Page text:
Today’s subject is my great-great-great-grandfather, Peter Staaf. This is my grandmother’s great-grandfather, that is, my mother’s mother’s mother’s mother’s father. Peter was the immigrant ancestor of this line. I found his passenger list on Ancestry.com, which led me to his hometown of Sterbfritz, which is right in the heart of Germany. He left that place and arrived in Baltimore on the sixth of May, 1854, with his wife and daughter, both named Margaret. He settled in Butler County, Western Pennsylvania.
The Staaf family line is the only one I’ve been able to trace back to the motherland, several generations prior to the emigration. This was thanks to a great stroke of luck, in the first place, and then the diligent efforts of a professional genealogist who happened to live right in that area. I learned about Mr. Clemens Schreiber in 2009, when I happened upon this web site that provided his contact information. He happened to live in Schlüchtern, which is a drive of mere minutes from Sterbfritz. Mr. Schreiber happened to charge a very reasonable fee: $7.00 for a family group record. At that price, I purchased the whole Staaf line by mail, going back to 1613. Mr. Schreiber told me that the line of Peter’s wife, Margaret Lotz, went back even further, to about 1450, and asked if I was interested in purchasing that as well. I did not have funds to purchase all of that at the time, but I’m glad to know that information is available. Continue reading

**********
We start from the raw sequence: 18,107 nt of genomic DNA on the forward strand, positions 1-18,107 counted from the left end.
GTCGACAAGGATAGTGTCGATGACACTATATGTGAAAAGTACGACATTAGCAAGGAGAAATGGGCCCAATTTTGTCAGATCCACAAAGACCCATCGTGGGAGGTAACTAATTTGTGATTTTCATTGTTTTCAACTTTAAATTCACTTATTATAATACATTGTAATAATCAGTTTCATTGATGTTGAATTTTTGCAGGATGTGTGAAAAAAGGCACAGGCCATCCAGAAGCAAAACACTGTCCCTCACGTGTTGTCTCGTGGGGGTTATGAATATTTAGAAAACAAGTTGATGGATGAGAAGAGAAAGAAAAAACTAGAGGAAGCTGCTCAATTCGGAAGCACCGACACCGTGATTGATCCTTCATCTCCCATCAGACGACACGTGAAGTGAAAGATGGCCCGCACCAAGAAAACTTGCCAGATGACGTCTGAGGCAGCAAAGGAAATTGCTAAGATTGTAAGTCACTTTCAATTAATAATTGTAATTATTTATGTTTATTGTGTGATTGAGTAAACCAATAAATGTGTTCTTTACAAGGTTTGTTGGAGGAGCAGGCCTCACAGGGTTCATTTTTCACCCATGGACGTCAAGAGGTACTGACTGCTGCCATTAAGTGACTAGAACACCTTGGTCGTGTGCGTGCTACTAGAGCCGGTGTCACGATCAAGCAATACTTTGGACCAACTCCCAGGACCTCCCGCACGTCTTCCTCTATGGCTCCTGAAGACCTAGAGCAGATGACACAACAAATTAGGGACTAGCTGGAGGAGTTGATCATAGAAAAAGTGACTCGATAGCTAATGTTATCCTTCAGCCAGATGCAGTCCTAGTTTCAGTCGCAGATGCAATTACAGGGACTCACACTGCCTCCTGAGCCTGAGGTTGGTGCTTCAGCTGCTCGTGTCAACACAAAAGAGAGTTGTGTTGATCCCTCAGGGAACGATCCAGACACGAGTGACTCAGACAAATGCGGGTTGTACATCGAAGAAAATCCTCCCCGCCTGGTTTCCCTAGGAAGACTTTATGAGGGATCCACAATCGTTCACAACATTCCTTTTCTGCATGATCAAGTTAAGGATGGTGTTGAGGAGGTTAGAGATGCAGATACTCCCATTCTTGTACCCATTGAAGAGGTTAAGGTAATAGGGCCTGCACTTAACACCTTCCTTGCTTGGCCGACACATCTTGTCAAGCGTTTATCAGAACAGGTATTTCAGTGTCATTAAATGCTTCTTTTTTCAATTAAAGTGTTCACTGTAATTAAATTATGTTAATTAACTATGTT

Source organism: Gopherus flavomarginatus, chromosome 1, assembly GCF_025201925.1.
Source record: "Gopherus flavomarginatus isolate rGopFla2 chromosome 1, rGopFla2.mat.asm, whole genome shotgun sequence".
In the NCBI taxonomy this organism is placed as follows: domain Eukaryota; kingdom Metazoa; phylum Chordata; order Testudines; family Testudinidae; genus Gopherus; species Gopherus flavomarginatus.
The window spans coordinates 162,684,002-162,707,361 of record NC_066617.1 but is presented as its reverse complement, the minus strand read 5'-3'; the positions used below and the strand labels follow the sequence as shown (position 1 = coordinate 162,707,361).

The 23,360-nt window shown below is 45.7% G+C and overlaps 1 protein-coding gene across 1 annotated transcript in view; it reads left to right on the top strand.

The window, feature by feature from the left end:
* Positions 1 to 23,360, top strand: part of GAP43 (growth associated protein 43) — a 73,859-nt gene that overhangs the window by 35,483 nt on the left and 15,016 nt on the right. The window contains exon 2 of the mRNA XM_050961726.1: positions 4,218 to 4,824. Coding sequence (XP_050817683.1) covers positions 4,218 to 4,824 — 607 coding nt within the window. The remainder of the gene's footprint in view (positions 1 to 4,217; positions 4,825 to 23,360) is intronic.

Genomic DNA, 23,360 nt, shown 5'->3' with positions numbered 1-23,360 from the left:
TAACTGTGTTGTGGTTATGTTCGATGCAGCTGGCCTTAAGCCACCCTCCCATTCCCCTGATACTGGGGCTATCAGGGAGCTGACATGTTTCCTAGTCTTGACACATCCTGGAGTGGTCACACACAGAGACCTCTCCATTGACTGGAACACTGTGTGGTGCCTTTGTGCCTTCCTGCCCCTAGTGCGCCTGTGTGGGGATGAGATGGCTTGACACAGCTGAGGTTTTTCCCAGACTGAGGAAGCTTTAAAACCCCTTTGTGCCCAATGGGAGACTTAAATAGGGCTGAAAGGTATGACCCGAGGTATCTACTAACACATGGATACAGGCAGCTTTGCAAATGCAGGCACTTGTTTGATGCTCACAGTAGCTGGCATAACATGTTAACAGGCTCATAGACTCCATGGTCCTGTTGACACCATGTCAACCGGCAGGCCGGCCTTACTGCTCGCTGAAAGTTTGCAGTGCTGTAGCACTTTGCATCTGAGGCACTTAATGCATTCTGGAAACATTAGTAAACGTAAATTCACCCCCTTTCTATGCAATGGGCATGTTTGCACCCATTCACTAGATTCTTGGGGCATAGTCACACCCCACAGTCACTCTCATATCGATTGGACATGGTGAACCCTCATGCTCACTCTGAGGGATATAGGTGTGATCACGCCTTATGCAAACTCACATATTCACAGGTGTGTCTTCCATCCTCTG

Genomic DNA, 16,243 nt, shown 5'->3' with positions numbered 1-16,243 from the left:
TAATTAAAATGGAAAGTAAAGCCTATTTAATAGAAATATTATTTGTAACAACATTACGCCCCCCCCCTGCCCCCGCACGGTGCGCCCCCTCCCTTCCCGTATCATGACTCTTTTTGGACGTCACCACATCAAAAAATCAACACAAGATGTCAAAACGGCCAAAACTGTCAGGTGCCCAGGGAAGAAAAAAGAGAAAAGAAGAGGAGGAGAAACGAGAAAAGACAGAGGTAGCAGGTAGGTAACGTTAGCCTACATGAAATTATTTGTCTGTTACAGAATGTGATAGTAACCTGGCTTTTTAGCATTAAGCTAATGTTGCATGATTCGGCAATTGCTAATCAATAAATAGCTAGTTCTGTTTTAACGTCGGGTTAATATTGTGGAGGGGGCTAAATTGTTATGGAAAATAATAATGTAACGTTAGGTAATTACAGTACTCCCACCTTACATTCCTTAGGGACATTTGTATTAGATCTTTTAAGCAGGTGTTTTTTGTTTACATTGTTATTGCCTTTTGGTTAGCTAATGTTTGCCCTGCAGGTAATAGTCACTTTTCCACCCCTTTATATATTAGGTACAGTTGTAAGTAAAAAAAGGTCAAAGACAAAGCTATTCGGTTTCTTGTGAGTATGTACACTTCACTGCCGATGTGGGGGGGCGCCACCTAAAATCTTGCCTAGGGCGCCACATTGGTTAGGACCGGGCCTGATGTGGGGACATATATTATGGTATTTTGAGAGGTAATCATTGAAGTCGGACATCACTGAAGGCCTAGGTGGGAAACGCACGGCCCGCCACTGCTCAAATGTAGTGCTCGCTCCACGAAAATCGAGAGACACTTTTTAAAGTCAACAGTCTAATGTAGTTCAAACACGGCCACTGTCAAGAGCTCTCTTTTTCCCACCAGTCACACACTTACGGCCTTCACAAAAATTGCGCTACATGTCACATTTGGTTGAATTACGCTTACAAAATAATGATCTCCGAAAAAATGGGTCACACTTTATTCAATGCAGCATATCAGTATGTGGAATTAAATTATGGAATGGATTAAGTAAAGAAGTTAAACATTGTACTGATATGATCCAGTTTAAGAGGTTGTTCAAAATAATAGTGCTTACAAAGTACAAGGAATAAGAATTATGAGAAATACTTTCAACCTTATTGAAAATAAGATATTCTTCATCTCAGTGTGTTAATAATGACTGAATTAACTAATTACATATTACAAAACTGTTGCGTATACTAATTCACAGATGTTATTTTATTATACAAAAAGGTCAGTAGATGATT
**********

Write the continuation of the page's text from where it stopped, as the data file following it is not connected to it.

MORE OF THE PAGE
Today is Memorial Day, a time to honor the fallen soldiers of the United States military. I must say that I’ve been fortunate not to have too many military veterans who never returned from duty. There have been a few, but they are generally distant in my family tree. My paternal grandfather, I believe, had a cousin who died in combat, as did my maternal grandmother, I believe. These are lines that I have not yet fully investigated, and they will receive their due consideration in time. Today I’m honoring a man even more distant in my family tree, but one for whom I happen to have a photograph to show you. The photograph comes courtesy of Archive.org’s scan of Bloomsburg State Teacher’s College’s 1935 yearbook. The man is Clyde C. Kitch. Continue reading
Here is another of my earliest attempts at photo restoration—a “Throwback Tuesday”, if you will, from early 2012. Looking back, it turned out okay. I posted it as I fount it. What you see is what you get. On the left, the baby’s face had some sort of darkness across it that seems like it shouldn’t be there. A little digital wizardry, and poof! Bye-bye darkness. A little contrast boost, and there you have it. Not bad.
This is an image of my great-grandmother, Julia Corr, when she was a wee babe. She was born in Philadelphia on October 6, 1904 to John and Julia (Foley) Corr. John was an Irish immigrant who built a successful wool recycling business from the $1.25 he brought with him to the New World. The elder Julia was the daughter of Irish immigrants Edward Foley and Mary Mahoney. After the elder Julia died of stomach cancer in 1906, baby Julia and her siblings were raised by their stepmother, Mary (Comey) Corr.
Young Julia Corr was the baby of the family. Her eldest sister, Mary, was about seventeen years her senior. Julia also had these other siblings: Helen, John A., another baby Julia who died in infancy, Edward, and Joseph. Like her descendants, Julia grew up in Philadelphia, but enjoyed summers by the Jersey Shore: Atlantic City, I believe, in her case. Julia married my great-grandfather, Joseph on April 10th, 1928. Their original marriage certificate is the only one I have yet to see. Continue reading